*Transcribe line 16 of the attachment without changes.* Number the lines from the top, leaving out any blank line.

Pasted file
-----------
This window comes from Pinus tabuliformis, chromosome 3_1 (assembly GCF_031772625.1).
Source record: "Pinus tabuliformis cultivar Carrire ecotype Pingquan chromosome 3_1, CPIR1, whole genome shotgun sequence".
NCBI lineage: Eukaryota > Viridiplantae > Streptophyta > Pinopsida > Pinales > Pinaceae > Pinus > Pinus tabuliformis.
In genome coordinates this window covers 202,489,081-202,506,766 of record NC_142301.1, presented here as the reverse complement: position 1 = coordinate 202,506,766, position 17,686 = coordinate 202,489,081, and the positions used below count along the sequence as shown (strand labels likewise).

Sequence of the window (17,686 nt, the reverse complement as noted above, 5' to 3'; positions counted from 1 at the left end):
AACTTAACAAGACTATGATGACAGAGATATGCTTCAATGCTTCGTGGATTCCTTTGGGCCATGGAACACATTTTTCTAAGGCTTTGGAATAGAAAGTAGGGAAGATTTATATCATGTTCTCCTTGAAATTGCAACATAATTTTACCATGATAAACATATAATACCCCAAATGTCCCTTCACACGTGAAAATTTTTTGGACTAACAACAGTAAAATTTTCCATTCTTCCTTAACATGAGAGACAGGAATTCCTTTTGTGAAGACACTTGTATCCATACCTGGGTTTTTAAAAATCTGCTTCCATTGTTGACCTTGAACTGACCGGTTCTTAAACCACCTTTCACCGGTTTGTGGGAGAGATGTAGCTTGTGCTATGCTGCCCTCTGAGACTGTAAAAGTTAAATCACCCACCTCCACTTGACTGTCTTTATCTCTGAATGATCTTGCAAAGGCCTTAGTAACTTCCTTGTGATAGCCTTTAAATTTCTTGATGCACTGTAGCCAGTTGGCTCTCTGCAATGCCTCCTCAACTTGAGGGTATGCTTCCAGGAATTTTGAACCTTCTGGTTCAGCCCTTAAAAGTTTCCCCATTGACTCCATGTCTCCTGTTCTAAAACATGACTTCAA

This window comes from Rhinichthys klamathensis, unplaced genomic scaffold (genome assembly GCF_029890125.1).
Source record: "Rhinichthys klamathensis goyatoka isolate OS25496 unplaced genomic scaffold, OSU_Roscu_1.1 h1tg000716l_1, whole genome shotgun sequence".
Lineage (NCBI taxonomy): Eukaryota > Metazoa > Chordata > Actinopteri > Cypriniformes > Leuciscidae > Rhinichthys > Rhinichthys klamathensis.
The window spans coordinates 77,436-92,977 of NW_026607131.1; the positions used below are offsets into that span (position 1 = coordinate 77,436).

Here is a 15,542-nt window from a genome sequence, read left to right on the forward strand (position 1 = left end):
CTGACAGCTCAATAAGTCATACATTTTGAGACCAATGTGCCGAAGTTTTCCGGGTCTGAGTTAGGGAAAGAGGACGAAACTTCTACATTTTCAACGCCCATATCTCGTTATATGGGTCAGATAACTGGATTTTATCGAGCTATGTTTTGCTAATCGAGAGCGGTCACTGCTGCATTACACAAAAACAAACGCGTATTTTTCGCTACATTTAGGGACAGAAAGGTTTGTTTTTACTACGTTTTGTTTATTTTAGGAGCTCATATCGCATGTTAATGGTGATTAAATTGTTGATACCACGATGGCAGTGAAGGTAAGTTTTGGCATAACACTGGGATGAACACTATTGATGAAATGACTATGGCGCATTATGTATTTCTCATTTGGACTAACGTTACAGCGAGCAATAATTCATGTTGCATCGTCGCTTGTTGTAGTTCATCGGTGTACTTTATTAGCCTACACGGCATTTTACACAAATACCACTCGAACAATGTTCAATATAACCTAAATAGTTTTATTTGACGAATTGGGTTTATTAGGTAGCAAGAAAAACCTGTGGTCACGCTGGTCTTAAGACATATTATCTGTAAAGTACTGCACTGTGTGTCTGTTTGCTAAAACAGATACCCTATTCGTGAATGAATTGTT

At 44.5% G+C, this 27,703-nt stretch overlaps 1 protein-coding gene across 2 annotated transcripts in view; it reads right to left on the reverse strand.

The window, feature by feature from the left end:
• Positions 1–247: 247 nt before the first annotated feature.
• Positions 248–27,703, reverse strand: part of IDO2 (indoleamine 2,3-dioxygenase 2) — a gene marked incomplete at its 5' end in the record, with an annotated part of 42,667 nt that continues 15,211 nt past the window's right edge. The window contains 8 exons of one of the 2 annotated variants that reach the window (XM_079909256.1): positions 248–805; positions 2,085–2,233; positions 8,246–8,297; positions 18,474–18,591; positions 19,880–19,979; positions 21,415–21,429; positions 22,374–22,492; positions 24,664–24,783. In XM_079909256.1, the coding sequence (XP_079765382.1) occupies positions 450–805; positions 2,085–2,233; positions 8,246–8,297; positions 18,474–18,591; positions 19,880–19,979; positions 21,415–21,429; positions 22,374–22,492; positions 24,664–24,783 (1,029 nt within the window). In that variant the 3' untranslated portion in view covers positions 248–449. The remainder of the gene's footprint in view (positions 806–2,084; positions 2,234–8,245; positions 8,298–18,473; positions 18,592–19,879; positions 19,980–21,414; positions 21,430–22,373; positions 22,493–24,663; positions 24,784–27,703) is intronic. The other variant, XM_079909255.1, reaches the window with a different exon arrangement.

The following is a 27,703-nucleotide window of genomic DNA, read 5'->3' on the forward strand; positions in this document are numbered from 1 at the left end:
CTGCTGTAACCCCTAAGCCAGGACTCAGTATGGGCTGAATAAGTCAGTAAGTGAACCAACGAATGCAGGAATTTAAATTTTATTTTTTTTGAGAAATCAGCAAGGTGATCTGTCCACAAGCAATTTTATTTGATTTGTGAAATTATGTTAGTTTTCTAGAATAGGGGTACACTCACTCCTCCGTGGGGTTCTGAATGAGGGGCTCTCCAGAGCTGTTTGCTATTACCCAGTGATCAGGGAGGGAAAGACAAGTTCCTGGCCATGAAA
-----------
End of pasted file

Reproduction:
• Positions 248–27,703, reverse strand: part of IDO2 (indoleamine 2,3-dioxygenase 2) — a gene marked incomplete at its 5' end in the record, with an annotated part of 42,667 nt that continues 15,211 nt past the window's right edge. The window contains 8 exons of one of the 2 annotated variants that reach the window (XM_079909256.1): positions 248–805; positions 2,085–2,233; positions 8,246–8,297; positions 18,474–18,591; positions 19,880–19,979; positions 21,415–21,429; positions 22,374–22,492; positions 24,664–24,783. In XM_079909256.1, the coding sequence (XP_079765382.1) occupies positions 450–805; positions 2,085–2,233; positions 8,246–8,297; positions 18,474–18,591; positions 19,880–19,979; positions 21,415–21,429; positions 22,374–22,492; positions 24,664–24,783 (1,029 nt within the window). In that variant the 3' untranslated portion in view covers positions 248–449. The remainder of the gene's footprint in view (positions 806–2,084; positions 2,234–8,245; positions 8,298–18,473; positions 18,592–19,879; positions 19,980–21,414; positions 21,430–22,373; positions 22,493–24,663; positions 24,784–27,703) is intronic. The other variant, XM_079909255.1, reaches the window with a different exon arrangement.